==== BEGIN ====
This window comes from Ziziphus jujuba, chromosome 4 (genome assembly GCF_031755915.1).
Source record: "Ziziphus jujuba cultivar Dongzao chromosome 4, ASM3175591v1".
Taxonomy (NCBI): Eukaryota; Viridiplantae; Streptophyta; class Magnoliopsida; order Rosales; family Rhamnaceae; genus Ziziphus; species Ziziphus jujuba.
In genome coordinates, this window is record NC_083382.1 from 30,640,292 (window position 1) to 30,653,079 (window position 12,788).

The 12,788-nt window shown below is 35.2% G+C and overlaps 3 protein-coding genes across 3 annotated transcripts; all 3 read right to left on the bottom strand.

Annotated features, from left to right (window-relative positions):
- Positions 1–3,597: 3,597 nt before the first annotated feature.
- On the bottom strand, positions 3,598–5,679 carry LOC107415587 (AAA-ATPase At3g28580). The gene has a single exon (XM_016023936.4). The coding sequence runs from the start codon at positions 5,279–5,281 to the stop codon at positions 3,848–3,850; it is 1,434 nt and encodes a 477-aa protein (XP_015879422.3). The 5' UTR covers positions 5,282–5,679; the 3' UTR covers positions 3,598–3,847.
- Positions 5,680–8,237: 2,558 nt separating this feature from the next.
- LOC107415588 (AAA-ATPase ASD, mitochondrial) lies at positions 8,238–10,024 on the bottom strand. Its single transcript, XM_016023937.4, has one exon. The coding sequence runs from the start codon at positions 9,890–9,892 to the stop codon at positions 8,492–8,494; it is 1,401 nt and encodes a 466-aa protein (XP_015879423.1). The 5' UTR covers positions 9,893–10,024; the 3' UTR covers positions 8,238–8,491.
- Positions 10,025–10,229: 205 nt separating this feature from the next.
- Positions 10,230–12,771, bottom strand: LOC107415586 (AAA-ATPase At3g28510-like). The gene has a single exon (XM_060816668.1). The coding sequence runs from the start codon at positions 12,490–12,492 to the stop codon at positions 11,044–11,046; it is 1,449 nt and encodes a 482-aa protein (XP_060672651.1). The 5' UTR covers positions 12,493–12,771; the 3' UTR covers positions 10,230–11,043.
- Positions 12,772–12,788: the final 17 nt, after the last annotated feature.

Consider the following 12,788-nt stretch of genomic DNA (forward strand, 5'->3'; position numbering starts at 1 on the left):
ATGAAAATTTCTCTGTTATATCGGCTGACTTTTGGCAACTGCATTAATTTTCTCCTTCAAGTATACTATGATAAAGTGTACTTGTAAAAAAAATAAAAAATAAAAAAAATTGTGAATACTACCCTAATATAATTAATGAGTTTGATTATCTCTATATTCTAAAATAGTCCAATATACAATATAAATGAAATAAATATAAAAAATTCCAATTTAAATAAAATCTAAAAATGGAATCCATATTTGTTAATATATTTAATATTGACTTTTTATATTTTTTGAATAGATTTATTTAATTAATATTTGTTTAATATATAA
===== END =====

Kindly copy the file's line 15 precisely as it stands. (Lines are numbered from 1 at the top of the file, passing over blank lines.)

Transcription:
ATGAAAATTTCTCTGTTATATCGGCTGACTTTTGGCAACTGCATTAATTTTCTCCTTCAAGTATACTATGATAAAGTGTACTTGTAAAAAAAATAAAAAATAAAAAAAATTGTGAATACTACCCTAATATAATTAATGAGTTTGATTATCTCTATATTCTAAAATAGTCCAATATACAATATAAATGAAATAAATATAAAAAATTCCAATTTAAATAAAATCTAAAAATGGAATCCATATTTGTTAATATATTTAATATTGACTTTTTATATTTTTTGAATAGATTTATTTAATTAATATTTGTTTAATATATAA